Improved senior care would be music to their ears, Janine LeGal writes
'If it were me, I'd be taking advantage of legalized euthanasia and doctor-assisted suicide'
I saw my mother today and cried while she listened intently to every song I played for her on my smartphone. She used to sing along, in both French and English. Today, with her advancing Alzheimer's, she occasionally mouthed the words instead — still a most beautiful thing to see. She came alive again with the sound of music.
My mother was diagnosed with Alzheimer's disease many years ago and has lived in a care home in rural Manitoba for 10 years. I don't get out to see her nearly as much as I should, as much as I'd like to. It's a lovely care home, spacious and bright, unlike the care home she was in before this one, which was, frankly, a horrible, dark and smelly place unfit for taking care of anything or anyone. Fortunately that home was closed down a few years back and remains scheduled for demolition.
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Most of the time I try not to think too much about where my mother is, or the kind of care she gets. I'm sure that the staff are good people, that they do the best they can, but honestly, the way we as a society treat our elders is something I think we could all benefit from reviewing. Every single time I get out to see my mother, I am stunned by the number of residents sitting idly in their wheelchairs, catatonically languishing, essentially waiting to die. At least it feels that way to me.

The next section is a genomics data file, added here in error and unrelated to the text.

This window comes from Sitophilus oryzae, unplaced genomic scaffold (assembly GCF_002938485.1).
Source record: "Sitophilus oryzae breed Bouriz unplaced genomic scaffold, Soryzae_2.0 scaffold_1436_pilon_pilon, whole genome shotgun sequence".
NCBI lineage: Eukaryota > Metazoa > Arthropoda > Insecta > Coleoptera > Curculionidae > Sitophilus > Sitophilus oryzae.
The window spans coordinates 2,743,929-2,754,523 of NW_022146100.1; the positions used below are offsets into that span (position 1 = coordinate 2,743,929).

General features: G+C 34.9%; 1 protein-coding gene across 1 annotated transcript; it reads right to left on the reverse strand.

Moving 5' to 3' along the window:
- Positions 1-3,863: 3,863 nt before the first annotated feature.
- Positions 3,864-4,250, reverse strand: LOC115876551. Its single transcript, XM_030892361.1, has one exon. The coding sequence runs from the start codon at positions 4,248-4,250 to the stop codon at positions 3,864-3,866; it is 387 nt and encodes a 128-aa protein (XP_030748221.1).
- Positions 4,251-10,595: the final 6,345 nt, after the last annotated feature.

I'm struck by the sheer isolation and loneliness of others, a desperate neediness in them for human contact. Without visitors, without affection, without creativity, without music. Nothing to inspire hope or beauty or joy of any kind. If I think about it, well, it just hurts too much. Not just for my mother, but for all those who sit in their chairs, just there. Doing nothing. What adds to my sadness is the number of times I've read and heard others tell me the same thing.
There's something really wrong with this picture, isn't there? And maybe we don't talk much about it because it is so terribly wrong and very unpleasant to think about.
Maybe I'm fixing my hopes for "a new day" on the new government because of this time in November, and the way veterans were treated by the last government. Change can be brought if there's new vision and a space for advocacy. Vision that includes compassion so our elders can live the final chapters of their lives in dignity, and with a reason to open their eyes in the morning until the very end. Vision that includes nutritious meals that taste good, activities that build on the interests of people, engagement with the community and volunteers of all ages, environments with colour and texture and sound. And vision that includes the capacity to hire more mindful staff to make all of this happen. Vision that includes care for our care homes.
I often ask myself how I'd do in a place where my daily moments consist of sitting strapped in a chair watching television shows I never wanted to see, never interacting with anyone except over very basic needs. Is this okay for our loved ones? If it were me, I'd be taking advantage of legalized euthanasia and doctor-assisted suicide.
My mother comes alive with the sound of music, even in the deepest places Alzheimer's disease takes her. Our seniors deserve better than they're getting — much, much better. My mother will be 88 at the end of the month. Maybe on my next visit I should think about bringing some musician friends along, or a flash mob so all of the residents can party. It's time to bring back the reasons to hope — to bring back the sound of music.
Janine LeGal is a Winnipeg freelance writer and a grassroots activist.